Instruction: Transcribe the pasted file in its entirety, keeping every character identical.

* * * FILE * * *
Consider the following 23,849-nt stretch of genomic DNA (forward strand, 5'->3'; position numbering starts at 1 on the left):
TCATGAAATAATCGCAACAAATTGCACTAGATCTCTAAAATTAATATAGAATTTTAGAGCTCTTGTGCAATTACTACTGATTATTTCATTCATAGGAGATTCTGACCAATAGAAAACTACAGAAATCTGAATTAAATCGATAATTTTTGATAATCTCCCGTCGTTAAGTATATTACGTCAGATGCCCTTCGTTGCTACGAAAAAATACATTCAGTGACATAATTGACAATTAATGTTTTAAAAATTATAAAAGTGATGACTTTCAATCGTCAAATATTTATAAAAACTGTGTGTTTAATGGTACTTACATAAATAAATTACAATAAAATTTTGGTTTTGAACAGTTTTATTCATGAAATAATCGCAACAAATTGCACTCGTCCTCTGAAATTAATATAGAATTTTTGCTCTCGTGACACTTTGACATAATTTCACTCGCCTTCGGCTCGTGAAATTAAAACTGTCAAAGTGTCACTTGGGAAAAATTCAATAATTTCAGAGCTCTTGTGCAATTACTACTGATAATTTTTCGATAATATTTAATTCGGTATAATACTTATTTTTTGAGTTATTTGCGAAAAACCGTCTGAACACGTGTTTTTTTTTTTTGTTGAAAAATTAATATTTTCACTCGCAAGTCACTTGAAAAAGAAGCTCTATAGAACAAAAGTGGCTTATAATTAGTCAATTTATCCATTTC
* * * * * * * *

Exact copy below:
Consider the following 23,849-nt stretch of genomic DNA (forward strand, 5'->3'; position numbering starts at 1 on the left):
TCATGAAATAATCGCAACAAATTGCACTAGATCTCTAAAATTAATATAGAATTTTAGAGCTCTTGTGCAATTACTACTGATTATTTCATTCATAGGAGATTCTGACCAATAGAAAACTACAGAAATCTGAATTAAATCGATAATTTTTGATAATCTCCCGTCGTTAAGTATATTACGTCAGATGCCCTTCGTTGCTACGAAAAAATACATTCAGTGACATAATTGACAATTAATGTTTTAAAAATTATAAAAGTGATGACTTTCAATCGTCAAATATTTATAAAAACTGTGTGTTTAATGGTACTTACATAAATAAATTACAATAAAATTTTGGTTTTGAACAGTTTTATTCATGAAATAATCGCAACAAATTGCACTCGTCCTCTGAAATTAATATAGAATTTTTGCTCTCGTGACACTTTGACATAATTTCACTCGCCTTCGGCTCGTGAAATTAAAACTGTCAAAGTGTCACTTGGGAAAAATTCAATAATTTCAGAGCTCTTGTGCAATTACTACTGATAATTTTTCGATAATATTTAATTCGGTATAATACTTATTTTTTGAGTTATTTGCGAAAAACCGTCTGAACACGTGTTTTTTTTTTTTGTTGAAAAATTAATATTTTCACTCGCAAGTCACTTGAAAAAGAAGCTCTATAGAACAAAAGTGGCTTATAATTAGTCAATTTATCCATTTC